With The Legend of Zelda: A Link Between Worlds set to release this week, it’s an ideal time to reflect upon the game it directly succeeds in the Official Zelda Timeline.
Believe it or not, A Link to the Past was released in Japan almost exactly 22 years ago, in November of 1991. It took roughly another five months for it to make its way to North America, but I wouldn’t get my hands on it until Christmas of 2002, when it made its debut on the Game Boy Advance.
It wasn’t my first Zelda game, of course. When I was five, my Game Boy came bundled with Link’s Awakening — a game that thoroughly blew my mind at the time. Then, in 1998, when I was in the fifth grade, Ocarina of Time was released for the Nintendo 64, and I experienced a sense of pure joy and adventure like I never had before. However, for a number of reasons, A Link to the Past eluded me for over a decade.
When I finally got the opportunity to play, it immediately took me back to my time with Link’s Awakening. It was played from a top-down perspective, only in color, with prettier sprites and better sound.
Setting itself apart from my other Zelda experiences, A Link to the Past began in a decidedly dramatic fashion. Everyone’s familiar with that iconic opening scene, where Link is summoned in his asleep by the call of an imprisoned Princess Zelda. Upon leaving his home — through the dark of night, and the downpour of a raging storm — Link is tasked with making his way to the dungeon in Hyrule Castle where Zelda is being held captive by the evil wizard Agahnim.
Unlike later titles in the series, A Link to the Past doesn’t provide extensive, time-consuming instructions on how to play. You quickly and easily learn controls on the fly as you dash to rescue the princess. From the start, you’re thrown into the action and allowed to proceed without being stymied by prolonged tutorials.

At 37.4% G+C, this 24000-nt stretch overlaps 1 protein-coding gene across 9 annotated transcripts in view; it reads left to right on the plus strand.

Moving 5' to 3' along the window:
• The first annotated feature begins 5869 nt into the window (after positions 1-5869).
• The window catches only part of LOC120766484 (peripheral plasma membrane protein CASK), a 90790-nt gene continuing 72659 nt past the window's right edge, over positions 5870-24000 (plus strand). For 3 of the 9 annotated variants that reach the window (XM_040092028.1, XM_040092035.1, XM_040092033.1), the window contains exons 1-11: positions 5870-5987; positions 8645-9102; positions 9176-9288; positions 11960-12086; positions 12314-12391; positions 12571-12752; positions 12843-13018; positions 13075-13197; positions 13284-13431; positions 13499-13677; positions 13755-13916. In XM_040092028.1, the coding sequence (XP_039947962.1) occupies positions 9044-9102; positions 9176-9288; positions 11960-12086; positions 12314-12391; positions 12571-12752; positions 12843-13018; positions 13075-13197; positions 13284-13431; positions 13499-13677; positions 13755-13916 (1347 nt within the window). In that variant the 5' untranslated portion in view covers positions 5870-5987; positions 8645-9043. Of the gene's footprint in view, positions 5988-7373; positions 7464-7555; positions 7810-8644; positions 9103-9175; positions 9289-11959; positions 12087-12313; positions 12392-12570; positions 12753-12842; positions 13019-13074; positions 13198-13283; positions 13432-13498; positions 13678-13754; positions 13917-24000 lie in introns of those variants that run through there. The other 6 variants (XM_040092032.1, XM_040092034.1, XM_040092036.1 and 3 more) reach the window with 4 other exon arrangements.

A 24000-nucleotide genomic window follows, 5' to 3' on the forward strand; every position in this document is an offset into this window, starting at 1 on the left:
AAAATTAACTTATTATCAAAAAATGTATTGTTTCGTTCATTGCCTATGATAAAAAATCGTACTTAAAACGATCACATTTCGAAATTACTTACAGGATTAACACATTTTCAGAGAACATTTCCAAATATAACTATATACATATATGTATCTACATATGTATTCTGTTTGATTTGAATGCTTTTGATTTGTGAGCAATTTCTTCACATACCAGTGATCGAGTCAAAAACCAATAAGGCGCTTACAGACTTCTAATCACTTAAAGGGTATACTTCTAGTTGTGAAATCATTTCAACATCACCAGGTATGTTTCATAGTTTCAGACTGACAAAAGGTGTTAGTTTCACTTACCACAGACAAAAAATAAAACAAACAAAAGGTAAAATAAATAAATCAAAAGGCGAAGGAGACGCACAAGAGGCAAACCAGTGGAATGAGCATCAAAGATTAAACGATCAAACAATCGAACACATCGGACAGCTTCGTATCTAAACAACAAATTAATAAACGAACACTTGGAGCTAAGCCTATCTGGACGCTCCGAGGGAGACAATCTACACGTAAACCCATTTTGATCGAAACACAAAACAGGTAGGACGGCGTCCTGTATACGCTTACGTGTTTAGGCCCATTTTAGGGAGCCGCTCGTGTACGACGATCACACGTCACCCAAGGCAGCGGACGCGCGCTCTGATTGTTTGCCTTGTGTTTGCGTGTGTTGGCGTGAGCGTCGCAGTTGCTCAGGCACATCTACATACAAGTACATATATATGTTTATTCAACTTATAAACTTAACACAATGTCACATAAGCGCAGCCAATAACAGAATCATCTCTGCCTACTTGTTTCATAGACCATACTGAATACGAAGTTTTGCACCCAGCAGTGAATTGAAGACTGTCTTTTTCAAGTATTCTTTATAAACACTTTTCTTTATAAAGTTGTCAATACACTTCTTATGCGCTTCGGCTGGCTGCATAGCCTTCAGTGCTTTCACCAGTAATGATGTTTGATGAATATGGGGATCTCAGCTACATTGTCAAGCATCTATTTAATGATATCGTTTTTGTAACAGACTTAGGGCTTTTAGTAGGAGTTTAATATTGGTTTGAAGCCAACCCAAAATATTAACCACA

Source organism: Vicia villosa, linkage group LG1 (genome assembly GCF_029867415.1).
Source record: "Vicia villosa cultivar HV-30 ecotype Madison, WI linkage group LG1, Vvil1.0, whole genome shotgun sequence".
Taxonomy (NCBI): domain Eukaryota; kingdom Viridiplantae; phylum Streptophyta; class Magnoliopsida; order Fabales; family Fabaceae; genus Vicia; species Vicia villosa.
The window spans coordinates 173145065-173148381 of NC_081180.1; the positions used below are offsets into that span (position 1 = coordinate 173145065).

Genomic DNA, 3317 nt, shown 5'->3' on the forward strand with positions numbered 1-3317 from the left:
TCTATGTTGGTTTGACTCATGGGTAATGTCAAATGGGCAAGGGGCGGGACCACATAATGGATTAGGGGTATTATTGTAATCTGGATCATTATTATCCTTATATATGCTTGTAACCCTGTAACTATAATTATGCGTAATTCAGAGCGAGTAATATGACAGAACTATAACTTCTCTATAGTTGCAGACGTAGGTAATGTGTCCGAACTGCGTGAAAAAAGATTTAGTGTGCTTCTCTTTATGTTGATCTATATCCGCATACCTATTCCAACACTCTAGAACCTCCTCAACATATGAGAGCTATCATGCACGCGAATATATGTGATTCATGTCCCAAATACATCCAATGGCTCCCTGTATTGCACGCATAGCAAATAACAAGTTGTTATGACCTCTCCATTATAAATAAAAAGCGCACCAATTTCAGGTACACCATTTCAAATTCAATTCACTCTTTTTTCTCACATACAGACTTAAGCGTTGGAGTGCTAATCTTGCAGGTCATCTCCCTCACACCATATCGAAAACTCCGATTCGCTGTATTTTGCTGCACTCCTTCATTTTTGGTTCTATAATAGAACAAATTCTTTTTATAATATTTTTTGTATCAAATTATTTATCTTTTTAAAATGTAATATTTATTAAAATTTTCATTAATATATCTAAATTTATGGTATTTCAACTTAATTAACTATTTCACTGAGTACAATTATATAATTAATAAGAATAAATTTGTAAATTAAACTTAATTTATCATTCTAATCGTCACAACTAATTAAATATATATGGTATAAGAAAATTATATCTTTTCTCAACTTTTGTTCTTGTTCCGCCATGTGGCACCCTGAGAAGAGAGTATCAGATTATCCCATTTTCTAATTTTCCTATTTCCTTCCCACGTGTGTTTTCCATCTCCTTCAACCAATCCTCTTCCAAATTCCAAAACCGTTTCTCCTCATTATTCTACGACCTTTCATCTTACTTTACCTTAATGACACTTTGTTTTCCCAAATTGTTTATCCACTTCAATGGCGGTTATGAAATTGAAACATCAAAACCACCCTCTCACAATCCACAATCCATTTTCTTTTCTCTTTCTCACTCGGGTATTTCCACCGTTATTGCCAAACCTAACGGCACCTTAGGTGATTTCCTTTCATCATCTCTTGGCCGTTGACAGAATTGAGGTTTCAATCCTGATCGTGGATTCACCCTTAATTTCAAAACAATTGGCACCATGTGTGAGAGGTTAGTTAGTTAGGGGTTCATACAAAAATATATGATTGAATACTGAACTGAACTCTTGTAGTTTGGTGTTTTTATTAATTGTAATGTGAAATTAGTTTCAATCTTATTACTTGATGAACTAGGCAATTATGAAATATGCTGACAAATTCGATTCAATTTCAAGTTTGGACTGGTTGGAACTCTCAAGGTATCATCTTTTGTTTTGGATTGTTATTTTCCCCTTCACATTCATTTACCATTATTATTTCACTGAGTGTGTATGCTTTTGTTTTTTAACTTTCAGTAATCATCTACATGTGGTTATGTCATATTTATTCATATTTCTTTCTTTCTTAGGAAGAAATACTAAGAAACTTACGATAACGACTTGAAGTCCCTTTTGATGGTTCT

There is no hand-holding here. And that might very well be what ALttP is most remembered for — its willingness to let you discover the world on your own, without any chaperoning. I think that’s what facilitates the rest of the game, honestly.
We often talk about ALttP in a way that almost makes us forget why it was so great to begin with. We all know we loved it, but we’ve conquered it, having pored over every nook and cranny. It’s easy to lose perspective of what it was like to play our first time.
In A Link to the Past, you are free to go just about anywhere you like. You can complete the dungeons in almost any order. And though you may find you’re too weak to venture into certain areas, there aren’t whole sections of the map blocked off just because you haven’t reached the part of the story.
These days, you see videos of people doing 90-minute speed runs, but that’s after years of memorizing puzzles, locations and everything about the game after countless playthroughs. When we all played for the first time, we had to explore and we had to think. We were adventurers and the possibilities were endless. We had no idea what was around the next corner. We didn’t know who, or what, was waiting to challenge us to physical and mental combat. Everything was a mystery.
I will never forget meandering through the fog in the Lost Woods, as I made my way through the thicket and into a clearing where I stumbled upon the Master Sword resting in its pedestal. That was truly magical. I felt as though I’d uncovered a secret, something I wasn’t meant to see.
That’s something that has permeated through the series, but is especially rife in A Link to the Past — that feeling that what you’ve discovered is hidden and special, even though it’s actually something required to progress. So as we return to that same era in Hyrule’s history, where the franchise established so much of its trademark charm, I hope there’s more magic just waiting to be found.
Did you get all that?